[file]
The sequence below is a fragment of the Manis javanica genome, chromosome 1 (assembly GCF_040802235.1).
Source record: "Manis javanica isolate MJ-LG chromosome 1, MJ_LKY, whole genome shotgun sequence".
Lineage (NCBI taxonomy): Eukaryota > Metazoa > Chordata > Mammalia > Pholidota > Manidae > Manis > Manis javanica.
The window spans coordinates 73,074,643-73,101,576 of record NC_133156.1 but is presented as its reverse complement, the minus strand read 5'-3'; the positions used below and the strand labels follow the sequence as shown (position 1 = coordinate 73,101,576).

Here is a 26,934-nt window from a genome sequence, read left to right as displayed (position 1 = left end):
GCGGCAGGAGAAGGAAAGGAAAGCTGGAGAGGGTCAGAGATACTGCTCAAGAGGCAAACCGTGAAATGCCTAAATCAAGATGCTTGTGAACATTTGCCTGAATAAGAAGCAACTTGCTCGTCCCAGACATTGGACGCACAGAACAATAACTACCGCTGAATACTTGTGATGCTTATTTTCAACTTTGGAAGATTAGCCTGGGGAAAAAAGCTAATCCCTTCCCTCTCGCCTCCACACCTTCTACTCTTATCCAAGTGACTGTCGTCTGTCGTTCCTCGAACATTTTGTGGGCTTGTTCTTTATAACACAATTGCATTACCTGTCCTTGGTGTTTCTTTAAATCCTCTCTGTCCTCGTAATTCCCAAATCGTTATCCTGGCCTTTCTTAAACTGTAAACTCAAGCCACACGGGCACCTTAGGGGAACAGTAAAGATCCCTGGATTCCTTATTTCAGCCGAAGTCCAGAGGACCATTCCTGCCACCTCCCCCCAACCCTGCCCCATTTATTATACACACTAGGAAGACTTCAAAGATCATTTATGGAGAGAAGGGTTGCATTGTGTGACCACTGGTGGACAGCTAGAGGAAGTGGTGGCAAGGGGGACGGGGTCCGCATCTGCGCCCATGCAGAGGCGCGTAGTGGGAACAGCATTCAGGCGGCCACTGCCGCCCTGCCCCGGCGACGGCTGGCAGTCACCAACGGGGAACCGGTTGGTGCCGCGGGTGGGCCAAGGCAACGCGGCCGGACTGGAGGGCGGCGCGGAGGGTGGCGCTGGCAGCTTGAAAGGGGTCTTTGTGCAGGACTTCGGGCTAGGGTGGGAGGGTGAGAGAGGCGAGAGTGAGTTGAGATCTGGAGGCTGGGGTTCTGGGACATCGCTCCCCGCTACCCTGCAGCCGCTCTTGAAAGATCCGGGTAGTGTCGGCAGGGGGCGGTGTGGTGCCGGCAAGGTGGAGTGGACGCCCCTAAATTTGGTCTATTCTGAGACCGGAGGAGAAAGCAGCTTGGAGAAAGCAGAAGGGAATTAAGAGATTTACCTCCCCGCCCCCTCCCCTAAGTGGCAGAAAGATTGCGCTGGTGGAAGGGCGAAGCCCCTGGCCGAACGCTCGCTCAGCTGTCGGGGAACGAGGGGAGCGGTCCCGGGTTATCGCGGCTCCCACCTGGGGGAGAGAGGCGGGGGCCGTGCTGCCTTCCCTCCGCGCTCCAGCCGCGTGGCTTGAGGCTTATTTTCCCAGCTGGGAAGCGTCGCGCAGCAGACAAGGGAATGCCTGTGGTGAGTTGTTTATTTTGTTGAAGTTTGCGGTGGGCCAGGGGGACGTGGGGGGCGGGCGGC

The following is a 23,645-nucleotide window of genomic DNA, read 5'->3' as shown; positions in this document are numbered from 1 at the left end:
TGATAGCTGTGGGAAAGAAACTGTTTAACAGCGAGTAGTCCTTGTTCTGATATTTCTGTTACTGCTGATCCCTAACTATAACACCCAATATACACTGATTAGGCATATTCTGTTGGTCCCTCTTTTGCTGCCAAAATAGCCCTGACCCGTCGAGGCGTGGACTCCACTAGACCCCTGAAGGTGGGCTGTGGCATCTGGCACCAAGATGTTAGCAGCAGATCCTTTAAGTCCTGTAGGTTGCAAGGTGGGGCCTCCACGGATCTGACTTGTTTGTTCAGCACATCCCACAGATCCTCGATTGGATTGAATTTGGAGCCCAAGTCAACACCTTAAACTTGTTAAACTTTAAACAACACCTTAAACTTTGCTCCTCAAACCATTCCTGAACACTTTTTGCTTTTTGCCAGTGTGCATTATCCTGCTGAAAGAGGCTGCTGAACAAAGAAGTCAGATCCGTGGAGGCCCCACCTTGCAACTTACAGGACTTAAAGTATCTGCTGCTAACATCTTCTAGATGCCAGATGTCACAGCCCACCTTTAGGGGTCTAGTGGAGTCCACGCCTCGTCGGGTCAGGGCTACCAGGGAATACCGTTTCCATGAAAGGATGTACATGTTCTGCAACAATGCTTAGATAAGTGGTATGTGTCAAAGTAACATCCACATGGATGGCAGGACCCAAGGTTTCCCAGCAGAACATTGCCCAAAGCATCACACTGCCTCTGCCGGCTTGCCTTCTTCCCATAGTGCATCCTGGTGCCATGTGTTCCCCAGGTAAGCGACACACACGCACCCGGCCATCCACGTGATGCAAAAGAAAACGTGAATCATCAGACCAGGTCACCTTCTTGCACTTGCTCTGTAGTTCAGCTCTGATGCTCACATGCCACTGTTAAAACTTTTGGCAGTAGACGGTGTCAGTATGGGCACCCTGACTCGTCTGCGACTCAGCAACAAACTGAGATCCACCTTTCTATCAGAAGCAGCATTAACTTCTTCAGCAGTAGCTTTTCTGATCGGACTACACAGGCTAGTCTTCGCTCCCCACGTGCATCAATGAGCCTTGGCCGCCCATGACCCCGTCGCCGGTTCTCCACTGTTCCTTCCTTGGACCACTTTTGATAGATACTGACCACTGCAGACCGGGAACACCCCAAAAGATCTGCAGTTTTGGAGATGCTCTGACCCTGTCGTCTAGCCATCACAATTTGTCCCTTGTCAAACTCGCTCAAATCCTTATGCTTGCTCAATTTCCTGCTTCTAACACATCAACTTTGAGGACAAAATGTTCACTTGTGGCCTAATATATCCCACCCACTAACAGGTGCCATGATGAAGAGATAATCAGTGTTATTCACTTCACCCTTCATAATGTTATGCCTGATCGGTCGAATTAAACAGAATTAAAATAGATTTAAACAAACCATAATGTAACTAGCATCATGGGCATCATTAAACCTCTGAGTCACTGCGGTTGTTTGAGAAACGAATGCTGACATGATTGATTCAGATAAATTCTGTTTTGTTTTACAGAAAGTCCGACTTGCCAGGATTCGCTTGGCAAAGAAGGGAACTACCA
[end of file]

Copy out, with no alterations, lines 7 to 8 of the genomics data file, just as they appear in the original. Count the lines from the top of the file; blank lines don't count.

The following is a 23,645-nucleotide window of genomic DNA, read 5'->3' as shown; positions in this document are numbered from 1 at the left end:
TGATAGCTGTGGGAAAGAAACTGTTTAACAGCGAGTAGTCCTTGTTCTGATATTTCTGTTACTGCTGATCCCTAACTATAACACCCAATATACACTGATTAGGCATATTCTGTTGGTCCCTCTTTTGCTGCCAAAATAGCCCTGACCCGTCGAGGCGTGGACTCCACTAGACCCCTGAAGGTGGGCTGTGGCATCTGGCACCAAGATGTTAGCAGCAGATCCTTTAAGTCCTGTAGGTTGCAAGGTGGGGCCTCCACGGATCTGACTTGTTTGTTCAGCACATCCCACAGATCCTCGATTGGATTGAATTTGGAGCCCAAGTCAACACCTTAAACTTGTTAAACTTTAAACAACACCTTAAACTTTGCTCCTCAAACCATTCCTGAACACTTTTTGCTTTTTGCCAGTGTGCATTATCCTGCTGAAAGAGGCTGCTGAACAAAGAAGTCAGATCCGTGGAGGCCCCACCTTGCAACTTACAGGACTTAAAGTATCTGCTGCTAACATCTTCTAGATGCCAGATGTCACAGCCCACCTTTAGGGGTCTAGTGGAGTCCACGCCTCGTCGGGTCAGGGCTACCAGGGAATACCGTTTCCATGAAAGGATGTACATGTTCTGCAACAATGCTTAGATAAGTGGTATGTGTCAAAGTAACATCCACATGGATGGCAGGACCCAAGGTTTCCCAGCAGAACATTGCCCAAAGCATCACACTGCCTCTGCCGGCTTGCCTTCTTCCCATAGTGCATCCTGGTGCCATGTGTTCCCCAGGTAAGCGACACACACGCACCCGGCCATCCACGTGATGCAAAAGAAAACGTGAATCATCAGACCAGGTCACCTTCTTGCACTTGCTCTGTAGTTCAGCTCTGATGCTCACATGCCACTGTTAAAACTTTTGGCAGTAGACGGTGTCAGTATGGGCACCCTGACTCGTCTGCGACTCAGCAACAAACTGAGATCCACCTTTCTATCAGAAGCAGCATTAACTTCTTCAGCAGTAGCTTTTCTGATCGGACTACACAGGCTAGTCTTCGCTCCCCACGTGCATCAATGAGCCTTGGCCGCCCATGACCCCGTCGCCGGTTCTCCACTGTTCCTTCCTTGGACCACTTTTGATAGATACTGACCACTGCAGACCGGGAACACCCCAAAAGATCTGCAGTTTTGGAGATGCTCTGACCCTGTCGTCTAGCCATCACAATTTGTCCCTTGTCAAACTCGCTCAAATCCTTATGCTTGCTCAATTTCCTGCTTCTAACACATCAACTTTGAGGACAAAATGTTCACTTGTGGCCTAATATATCCCACCCACTAACAGGTGCCATGATGAAGAGATAATCAGTGTTATTCACTTCACCCTTCATAATGTTATGCCTGATCGGTCGAATTAAACAGAATTAAAATAGATTTAAACAAACCATAATGTAACTAGCATCATGGGCATCATTAAACCTCTGAGTCACTGCGGTTGTTTGAGAAACGAATGCTGACATGATTGATTCAGATAAATTCTGTTTTGTTTTACAGAAAGTCCGACTTGCCAGGATTCGCTTGGCAAAGAAGGGAACTACCA